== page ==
Dreamworld Unlikely to Recover it’s Reputation
The loss of four lives at Dreamworld is likely to “destroy” the theme park’s future with experts expressing doubt that the park will recover despite plans to re-open after the victims’ funerals.
On Friday afternoon, Queensland police Commissioner Ian Stewart said their investigation is “to some degree growing in complexity” as a host of special investigators get to the bottom of how the fatal crash occurred on the Thunder River Rapids Ride on Tuesday.
Canberra mother Kate Goodchild, 32, her brother Luke Dorsett, 35, his partner Roozi Araghi, 38, and New Zealander Cindy Low, 42, were killed when a malfunction caused their raft to crash into an empty raft and flip over backwards into a wooden conveyor belt.
The park’s parent company, Ardent Leisure, led a private memorial service for 500 employees at the park on Friday morning following a disastrous week in which they backtracked on a planned reopening just three days after the incident.
The park had intended to resume normal business from Saturday after a special “memorial” day on Friday however police intervened, saying their investigation at the scene was not finished.
Late on Friday, after the families of three victims gave an emotional press conference in Canberra, Dreamworld said they would reopen after the four funerals.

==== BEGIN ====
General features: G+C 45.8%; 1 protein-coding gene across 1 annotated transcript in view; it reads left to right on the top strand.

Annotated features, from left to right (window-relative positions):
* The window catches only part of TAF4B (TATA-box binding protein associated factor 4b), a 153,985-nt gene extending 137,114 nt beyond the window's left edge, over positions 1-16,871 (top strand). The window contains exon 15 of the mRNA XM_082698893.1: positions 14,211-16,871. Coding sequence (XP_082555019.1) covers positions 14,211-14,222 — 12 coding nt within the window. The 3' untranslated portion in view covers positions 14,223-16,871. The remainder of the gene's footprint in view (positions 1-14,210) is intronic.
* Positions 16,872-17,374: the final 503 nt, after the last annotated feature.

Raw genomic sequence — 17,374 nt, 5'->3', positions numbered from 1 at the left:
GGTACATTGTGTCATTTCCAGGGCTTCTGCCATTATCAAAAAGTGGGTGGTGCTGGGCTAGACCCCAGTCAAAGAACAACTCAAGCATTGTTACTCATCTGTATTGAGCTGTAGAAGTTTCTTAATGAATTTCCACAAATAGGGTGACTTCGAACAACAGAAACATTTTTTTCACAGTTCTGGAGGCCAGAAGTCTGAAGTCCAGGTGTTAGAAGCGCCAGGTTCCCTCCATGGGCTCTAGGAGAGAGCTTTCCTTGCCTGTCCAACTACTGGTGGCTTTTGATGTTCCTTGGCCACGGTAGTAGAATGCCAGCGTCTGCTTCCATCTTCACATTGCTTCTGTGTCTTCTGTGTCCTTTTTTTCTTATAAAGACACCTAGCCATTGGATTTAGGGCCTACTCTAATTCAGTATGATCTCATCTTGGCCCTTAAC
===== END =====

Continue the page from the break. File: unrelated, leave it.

“We had the most wonderful ceremony and we’re all here today to be part of the family, to hug each other, to provide support to each other,” she said.
After she laid flowers, Thomas admitted she hadn’t handled the crisis “as well as I could have”.
She was asked whether she had finally reached out to the families of the victims following a fiery press conference on Thursday in which the mother of two victims disputed her claim they had made contact.
Thomas said on Friday: “We have reached out to many of the people involved in this tragedy and spoken to them. I would like to say if I haven’t handled it as well as I could, we thought we were doing the right thing in terms of the way we approached it through police.”
Regardless of any criminal or civil sanctions, the incident will be the “death spiral” for the park, said David Eager, an associate professor of engineering at UTS who has been involved in development and enforcement of safety and design standards on amusement rides.
“Their reputation is everything to them,” he said. “You lose that reputation and you’re on a death spiral. They’re in the business of bringing fun and enjoyment to millions of people’s lives … and to end up in a situation where you’ve got four deaths, it destroys your business model.”
Queensland law firm Maurice Blackburn revealed on Friday they had received a flood of calls about the accident witnessed by dozens of park patrons, including Ms Goodchild’s husband.
A “wide variety” of people had made contact; some who were directly involved in Tuesday’s accident, some who had witnessed it and others who weren’t there but had other concerning stories regarding Dreamworld.
“People want reassurance; to know that this is not going to happen again and that they can feel safe going to places like Dreamworld,” the firm’s personal injury principal Alison Barrett said.
Police have not ruled out criminal prosecutions for individuals or the company and their investigation is focusing on maintenance logs, machine components, safety compliance and park policies.